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Hearing chord changes, breathing

Mrrzy 21 Jan 02 - 03:01 PM
Murray MacLeod 21 Jan 02 - 04:56 PM
Grab 21 Jan 02 - 05:16 PM
53 21 Jan 02 - 10:14 PM
michaelr 22 Jan 02 - 02:00 AM
Mark Cohen 22 Jan 02 - 02:24 AM
murray@mpce.mq.edu.au 22 Jan 02 - 04:22 AM
van lingle 22 Jan 02 - 05:47 AM
Mrrzy 22 Jan 02 - 12:25 PM
Grab 22 Jan 02 - 12:43 PM
Steve in Idaho 22 Jan 02 - 02:17 PM
53 22 Jan 02 - 02:45 PM
SharonA 22 Jan 02 - 04:53 PM
Murray MacLeod 22 Jan 02 - 05:18 PM
53 22 Jan 02 - 10:41 PM
rangeroger 23 Jan 02 - 12:59 AM
Don Firth 23 Jan 02 - 01:46 AM
Robbyanne 23 Jan 02 - 04:08 AM
AKS 23 Jan 02 - 07:27 AM
AKS 23 Jan 02 - 07:35 AM
SharonA 23 Jan 02 - 09:14 AM
Murray MacLeod 23 Jan 02 - 09:24 AM
53 23 Jan 02 - 10:15 AM
SharonA 23 Jan 02 - 10:48 AM
SharonA 23 Jan 02 - 10:58 AM
53 23 Jan 02 - 02:58 PM
A Wandering Minstrel 24 Jan 02 - 09:21 AM
GUEST,UB Dan 24 Jan 02 - 09:57 AM
Ebbie 24 Jan 02 - 01:16 PM
GUEST,joco 24 Jan 02 - 06:56 PM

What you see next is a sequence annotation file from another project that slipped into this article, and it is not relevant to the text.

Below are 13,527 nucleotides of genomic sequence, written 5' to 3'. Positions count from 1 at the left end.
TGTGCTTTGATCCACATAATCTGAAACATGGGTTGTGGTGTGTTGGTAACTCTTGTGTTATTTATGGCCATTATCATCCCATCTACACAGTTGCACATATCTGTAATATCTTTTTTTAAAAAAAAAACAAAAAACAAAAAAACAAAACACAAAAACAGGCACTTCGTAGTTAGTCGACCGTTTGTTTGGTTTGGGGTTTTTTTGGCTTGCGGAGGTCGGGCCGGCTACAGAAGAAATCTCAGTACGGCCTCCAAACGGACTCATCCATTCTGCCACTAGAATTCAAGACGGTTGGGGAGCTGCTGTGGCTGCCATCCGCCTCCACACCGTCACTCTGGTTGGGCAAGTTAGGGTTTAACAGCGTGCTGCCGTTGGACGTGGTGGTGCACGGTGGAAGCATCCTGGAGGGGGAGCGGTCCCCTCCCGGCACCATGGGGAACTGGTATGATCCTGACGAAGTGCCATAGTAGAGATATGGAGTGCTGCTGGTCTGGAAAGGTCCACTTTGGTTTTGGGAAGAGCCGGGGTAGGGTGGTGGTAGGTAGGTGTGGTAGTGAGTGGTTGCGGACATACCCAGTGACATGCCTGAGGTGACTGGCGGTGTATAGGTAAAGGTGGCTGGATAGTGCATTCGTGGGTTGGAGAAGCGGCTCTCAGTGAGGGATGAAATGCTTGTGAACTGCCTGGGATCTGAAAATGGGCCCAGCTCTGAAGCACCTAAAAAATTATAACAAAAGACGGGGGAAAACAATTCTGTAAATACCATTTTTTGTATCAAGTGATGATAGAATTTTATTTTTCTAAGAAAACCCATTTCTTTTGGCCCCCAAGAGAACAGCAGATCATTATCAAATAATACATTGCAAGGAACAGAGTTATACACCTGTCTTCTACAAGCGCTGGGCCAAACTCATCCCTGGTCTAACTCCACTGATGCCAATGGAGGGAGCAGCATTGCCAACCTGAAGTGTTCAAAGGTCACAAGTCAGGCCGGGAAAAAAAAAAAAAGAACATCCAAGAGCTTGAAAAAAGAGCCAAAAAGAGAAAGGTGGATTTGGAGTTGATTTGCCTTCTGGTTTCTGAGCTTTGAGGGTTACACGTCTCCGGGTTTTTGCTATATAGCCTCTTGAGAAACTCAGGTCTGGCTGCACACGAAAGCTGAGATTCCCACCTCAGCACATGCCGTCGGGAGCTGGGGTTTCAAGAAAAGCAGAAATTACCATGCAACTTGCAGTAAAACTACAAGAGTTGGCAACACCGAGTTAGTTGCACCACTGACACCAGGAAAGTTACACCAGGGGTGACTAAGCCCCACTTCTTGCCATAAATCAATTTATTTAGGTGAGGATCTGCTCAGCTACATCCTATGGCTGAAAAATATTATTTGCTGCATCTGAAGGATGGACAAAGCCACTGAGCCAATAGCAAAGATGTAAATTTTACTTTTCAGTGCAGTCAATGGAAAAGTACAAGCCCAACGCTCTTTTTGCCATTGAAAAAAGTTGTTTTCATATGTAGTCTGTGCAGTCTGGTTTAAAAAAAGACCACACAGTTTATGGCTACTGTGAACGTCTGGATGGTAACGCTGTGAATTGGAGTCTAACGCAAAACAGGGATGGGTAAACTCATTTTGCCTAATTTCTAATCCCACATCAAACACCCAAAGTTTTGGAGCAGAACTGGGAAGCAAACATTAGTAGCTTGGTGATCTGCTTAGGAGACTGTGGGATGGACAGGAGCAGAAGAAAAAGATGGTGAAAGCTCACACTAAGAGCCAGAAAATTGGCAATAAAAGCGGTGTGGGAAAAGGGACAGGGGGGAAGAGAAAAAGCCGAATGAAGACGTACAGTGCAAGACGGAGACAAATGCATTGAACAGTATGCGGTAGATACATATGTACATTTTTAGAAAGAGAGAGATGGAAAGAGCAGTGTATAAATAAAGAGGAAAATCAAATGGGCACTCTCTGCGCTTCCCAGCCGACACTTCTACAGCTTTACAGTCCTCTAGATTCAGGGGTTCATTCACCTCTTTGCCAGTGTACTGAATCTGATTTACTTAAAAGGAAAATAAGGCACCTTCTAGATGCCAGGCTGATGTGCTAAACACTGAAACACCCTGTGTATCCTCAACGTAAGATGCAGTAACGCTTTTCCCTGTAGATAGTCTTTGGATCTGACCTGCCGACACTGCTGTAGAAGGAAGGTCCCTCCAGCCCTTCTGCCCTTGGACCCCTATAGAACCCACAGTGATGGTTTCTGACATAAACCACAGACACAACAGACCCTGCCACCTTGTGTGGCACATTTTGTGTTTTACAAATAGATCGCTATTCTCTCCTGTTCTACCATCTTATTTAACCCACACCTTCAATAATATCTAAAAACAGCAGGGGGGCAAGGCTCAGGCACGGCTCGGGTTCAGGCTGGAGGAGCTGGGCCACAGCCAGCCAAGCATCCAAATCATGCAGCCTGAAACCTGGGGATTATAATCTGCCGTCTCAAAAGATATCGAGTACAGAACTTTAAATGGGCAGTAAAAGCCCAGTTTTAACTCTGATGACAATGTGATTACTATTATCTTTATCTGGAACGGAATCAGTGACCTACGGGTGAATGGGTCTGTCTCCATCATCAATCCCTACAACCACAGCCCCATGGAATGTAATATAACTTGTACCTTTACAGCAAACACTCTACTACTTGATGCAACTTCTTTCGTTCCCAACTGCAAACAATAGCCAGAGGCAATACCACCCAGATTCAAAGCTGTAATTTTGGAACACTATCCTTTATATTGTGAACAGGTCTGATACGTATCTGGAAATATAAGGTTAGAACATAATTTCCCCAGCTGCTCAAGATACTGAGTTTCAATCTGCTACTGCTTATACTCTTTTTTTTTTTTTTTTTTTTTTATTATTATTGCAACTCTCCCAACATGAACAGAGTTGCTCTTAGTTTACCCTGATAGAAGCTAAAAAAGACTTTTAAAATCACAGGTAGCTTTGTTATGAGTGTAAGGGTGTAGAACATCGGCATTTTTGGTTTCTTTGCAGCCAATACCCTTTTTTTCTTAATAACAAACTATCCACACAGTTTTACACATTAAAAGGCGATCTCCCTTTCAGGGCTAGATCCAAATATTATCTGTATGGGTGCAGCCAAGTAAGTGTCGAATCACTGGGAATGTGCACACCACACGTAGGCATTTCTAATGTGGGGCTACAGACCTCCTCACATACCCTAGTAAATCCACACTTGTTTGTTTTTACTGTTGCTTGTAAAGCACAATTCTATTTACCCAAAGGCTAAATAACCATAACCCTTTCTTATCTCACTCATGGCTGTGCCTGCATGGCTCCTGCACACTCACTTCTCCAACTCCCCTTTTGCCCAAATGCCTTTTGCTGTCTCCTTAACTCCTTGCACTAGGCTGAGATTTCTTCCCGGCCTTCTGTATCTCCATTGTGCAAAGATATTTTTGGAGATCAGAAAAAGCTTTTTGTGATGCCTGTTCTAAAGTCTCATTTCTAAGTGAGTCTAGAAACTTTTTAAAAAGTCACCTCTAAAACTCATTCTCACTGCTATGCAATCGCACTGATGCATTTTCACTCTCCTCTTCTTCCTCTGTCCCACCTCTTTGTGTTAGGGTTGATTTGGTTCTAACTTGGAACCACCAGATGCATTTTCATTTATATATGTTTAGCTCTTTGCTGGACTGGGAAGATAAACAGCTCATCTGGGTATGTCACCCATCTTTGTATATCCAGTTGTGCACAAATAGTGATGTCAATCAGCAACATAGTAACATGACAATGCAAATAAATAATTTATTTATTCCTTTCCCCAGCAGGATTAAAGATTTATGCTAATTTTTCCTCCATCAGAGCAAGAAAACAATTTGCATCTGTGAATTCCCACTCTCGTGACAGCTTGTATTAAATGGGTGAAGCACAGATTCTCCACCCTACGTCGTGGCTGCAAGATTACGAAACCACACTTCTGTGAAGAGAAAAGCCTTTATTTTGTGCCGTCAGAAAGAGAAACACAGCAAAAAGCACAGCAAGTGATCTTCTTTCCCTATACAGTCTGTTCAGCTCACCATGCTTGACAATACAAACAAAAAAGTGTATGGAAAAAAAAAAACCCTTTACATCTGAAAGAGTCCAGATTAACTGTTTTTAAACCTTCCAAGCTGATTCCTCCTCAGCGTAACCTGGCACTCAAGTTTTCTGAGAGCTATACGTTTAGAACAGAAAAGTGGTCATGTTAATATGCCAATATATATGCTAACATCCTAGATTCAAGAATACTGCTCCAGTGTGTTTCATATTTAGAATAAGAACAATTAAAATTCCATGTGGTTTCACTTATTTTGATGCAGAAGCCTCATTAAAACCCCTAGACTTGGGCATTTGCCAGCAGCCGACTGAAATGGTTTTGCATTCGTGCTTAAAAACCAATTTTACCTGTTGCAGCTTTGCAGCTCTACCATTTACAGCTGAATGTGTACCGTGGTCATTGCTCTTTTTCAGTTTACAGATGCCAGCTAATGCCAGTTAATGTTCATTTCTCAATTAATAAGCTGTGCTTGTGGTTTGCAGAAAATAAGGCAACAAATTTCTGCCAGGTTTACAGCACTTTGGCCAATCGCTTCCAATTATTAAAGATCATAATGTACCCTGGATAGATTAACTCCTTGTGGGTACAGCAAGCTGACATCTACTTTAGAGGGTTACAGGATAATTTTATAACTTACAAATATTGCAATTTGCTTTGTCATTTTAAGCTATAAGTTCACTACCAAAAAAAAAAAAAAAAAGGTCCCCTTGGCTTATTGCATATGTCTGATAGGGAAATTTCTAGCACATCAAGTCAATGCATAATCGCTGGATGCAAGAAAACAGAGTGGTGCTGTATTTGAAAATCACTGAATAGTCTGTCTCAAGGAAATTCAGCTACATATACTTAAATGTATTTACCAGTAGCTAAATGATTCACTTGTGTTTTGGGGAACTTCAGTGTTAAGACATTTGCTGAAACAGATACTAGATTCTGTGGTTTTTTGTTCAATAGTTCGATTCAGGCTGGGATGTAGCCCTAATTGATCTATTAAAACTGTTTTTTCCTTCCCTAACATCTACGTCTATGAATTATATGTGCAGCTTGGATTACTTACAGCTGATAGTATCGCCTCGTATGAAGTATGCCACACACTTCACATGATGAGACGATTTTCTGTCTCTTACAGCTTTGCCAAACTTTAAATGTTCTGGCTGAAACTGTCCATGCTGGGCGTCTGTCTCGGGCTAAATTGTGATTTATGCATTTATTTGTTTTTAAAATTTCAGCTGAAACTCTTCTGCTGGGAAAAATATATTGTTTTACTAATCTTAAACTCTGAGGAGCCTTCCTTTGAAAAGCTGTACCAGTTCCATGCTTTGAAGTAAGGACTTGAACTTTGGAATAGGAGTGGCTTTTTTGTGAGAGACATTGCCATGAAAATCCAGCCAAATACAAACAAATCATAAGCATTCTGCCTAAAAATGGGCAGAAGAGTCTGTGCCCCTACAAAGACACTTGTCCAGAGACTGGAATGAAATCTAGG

Mark Cohen 24 Jan 02 - 07:11 PM
breezy 24 Jan 02 - 07:20 PM
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Subject: Hearing chord changes, breathing
From: Mrrzy
Date: 21 Jan 02 - 03:01 PM

This may be just me, but I don't like hearing fingers sliding over guitar strings on their way to the next chord, and I'd rather not hear the big indrawn breath before the next line that is sung... so one question is, why do some songs have the whine of the sliding fingers and some, perhaps by same artist, don't? Is it a style thing (can you tell I don't play guitar?), like the whiny music in the background of some country songs? Or is it that some transitions are audible, willy-nilly, and others not? Do you avoid that sound, or not notice it? And then all the same questions about the big breathing, too.

And, of course, IS THERE A WORD in folksong jargon for that whine, or the fact of sliding fingers rather than moving them? Just some musical thoughts... thanks, all.